How to Prevent Contractor Accidents,
In Part 1 of the story, we explained how this situation can create unforeseen
hazards not just to the outside workers but to your own personnel. We
also saw that the host company can be liable for resulting injuries by
dint of its control over the workplace.
Let's now look at how to manage these risks.
Monitoring Contractor Workers
One of the keys to managing contractor risks is to know at any given time
which contractors are at your site and what kind of work they're doing.
This might sound obvious but it's often overlooked. This is particularly
true at companies that have a large workforce and a workplace spread out
over a large physical area.
This involves creating a special form called an outside contractor notification
How to Create Form
The contractor notification form is simple and straightforward. It's a
one-page checklist of key information about each contractor the company
is working with. You should make sure that your version lists all the
information necessary to track the contractor, like:
The contractor's name;
The name of a designated supervisor or other person from your site who's
responsible for the contractor while it's on site (and for filling out
The supervisor from the contractor's staff in charge of the contractor's
workers on site (and who serves as your contact person at the site);
Whether the contractor has met the requirements of your safety program;
How many workers are on site;
Whether those workers have been oriented to your safety program;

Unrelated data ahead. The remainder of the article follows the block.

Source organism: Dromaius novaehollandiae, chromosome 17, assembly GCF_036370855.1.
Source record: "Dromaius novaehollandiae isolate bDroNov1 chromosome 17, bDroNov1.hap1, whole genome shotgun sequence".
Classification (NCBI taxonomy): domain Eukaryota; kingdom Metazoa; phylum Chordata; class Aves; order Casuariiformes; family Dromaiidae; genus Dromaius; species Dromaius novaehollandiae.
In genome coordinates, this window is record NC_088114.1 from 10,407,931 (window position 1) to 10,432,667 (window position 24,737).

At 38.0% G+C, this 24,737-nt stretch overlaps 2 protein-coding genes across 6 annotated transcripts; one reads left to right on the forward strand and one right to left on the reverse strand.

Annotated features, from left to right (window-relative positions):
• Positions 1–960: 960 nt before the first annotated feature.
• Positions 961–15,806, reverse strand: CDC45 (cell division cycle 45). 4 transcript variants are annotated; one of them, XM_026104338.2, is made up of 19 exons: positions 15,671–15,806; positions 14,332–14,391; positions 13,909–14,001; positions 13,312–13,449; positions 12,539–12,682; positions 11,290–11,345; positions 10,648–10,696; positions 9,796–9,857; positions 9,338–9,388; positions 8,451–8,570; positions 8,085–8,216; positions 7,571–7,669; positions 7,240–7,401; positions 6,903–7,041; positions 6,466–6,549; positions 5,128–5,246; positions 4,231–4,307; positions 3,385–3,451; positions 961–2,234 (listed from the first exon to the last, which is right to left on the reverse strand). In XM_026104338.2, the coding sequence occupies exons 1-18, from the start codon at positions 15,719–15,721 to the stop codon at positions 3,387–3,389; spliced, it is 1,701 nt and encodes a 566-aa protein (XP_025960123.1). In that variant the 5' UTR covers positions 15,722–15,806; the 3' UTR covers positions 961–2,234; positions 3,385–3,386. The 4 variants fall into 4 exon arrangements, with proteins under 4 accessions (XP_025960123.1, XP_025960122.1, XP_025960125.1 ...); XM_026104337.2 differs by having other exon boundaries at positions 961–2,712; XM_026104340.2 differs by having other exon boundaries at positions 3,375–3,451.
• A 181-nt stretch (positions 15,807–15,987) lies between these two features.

The names of any subcontractors to be used;
A brief description of the work to be done; and
The start and finish date of the work.
How To Use Form
It is recommended designating one person, like your safety manager, to
make sure all contractors meet the company's safety requirements before
beginning work at the site. Then the supervisor responsible for a particular
contractor should fill out the form before work begins verifying that
all requirements have been met. That supervisor should send a copy of
the completed form to senior managers, purchasing and the departments
where work is to be done. Keep the form in a central location where key
personnel at your site can get access to it.
To manage contractor risks, companies must take measures ranging from
contractor selection to orientation and oversight of contract work. Monitoring
the comings-and-goings of contractor personnel is just one part of the
process. But while it won't solve all of your problems, monitoring contractor
whereabouts is integral to the success of a company's risk management